Ethereum is a decentralized platform that runs smart contracts: applications that run exactly as programmed without any possibility of fraud or third party interference.
Ethereum is a public blockchain-based distributed computing platform, featuring smart contract functionality. It provides a decentralized virtual machine, the Ethereum Virtual Machine (EVM), which can execute scripts using an international network of public nodes.
Ethereum also provides a cryptocurrency token called “Ether”, which can be transferred between accounts and used to compensate participant nodes for computations performed. “Gas”, an internal transaction pricing mechanism, is used to mitigate spam and allocate resources on the network.
Ethereum was proposed in 2013 by Vitalik Buterin, a cryptocurrency researcher and programmer. Development was funded by an online crowdsale that took place between July and August 2014. The system went live on 30 July 2015, with 72 million coins “premined”. This accounts for about 15% of the total circulating supply as of 2019.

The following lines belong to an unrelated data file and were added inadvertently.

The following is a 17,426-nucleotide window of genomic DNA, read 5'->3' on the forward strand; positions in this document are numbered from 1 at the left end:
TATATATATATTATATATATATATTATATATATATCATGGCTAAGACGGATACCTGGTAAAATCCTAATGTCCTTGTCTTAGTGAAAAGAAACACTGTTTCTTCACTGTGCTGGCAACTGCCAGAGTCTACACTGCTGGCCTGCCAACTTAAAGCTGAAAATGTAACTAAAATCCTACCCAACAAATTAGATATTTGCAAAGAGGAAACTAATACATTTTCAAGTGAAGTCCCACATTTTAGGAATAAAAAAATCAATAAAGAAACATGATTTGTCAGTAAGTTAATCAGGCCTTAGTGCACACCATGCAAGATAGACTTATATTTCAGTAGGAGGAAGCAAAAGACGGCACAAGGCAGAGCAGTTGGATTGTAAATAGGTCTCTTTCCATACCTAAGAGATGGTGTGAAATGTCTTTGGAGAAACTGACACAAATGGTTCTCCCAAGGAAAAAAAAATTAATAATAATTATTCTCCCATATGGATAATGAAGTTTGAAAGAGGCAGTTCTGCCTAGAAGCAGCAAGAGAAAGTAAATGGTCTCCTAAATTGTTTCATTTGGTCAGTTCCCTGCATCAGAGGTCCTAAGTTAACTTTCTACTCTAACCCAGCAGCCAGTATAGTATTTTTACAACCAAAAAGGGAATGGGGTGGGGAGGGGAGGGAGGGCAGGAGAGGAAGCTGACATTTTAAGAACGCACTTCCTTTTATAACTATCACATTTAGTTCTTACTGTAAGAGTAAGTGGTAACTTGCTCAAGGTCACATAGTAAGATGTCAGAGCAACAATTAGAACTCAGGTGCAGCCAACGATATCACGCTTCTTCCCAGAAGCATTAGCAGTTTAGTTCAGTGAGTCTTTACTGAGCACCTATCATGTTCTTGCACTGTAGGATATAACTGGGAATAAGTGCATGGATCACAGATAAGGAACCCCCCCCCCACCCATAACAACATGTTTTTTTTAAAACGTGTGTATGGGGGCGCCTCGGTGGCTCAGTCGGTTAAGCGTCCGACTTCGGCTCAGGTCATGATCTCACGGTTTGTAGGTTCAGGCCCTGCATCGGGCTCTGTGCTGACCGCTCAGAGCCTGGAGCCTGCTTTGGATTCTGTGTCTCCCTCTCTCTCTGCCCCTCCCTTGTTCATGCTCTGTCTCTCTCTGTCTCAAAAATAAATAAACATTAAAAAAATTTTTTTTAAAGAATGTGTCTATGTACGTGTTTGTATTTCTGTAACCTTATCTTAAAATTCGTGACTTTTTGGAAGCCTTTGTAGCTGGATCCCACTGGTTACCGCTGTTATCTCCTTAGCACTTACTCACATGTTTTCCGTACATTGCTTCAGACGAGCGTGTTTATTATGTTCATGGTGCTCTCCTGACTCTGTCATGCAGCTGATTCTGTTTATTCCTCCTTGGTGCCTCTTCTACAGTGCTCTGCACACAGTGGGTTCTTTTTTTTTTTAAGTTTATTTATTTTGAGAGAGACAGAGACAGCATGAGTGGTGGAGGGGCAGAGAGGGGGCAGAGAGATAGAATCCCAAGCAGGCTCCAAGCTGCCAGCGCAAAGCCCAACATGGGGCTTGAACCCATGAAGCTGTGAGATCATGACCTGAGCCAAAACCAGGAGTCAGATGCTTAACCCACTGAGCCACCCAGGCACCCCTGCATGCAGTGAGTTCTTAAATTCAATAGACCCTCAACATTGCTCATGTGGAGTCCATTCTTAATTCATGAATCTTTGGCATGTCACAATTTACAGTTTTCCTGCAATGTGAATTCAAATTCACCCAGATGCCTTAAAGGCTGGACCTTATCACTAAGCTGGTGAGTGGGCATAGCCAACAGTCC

In 2016, as a result of the collapse of The DAO project, Ethereum was split into two separate blockchains – the new separate version became Ethereum (ETH), and the original continued as Ethereum Classic (ETC). The value of the Ethereum currency grew over 13,000 percent in 2017.
What does EVM stand for? EVM is the common abbreviation for “Ethereum Virtual Machine”. The EVM is responsible for processing all of the smart contracts on the Ethereum network.
It is written in bytecode, which is a series of instructions that can be read and executed by computers.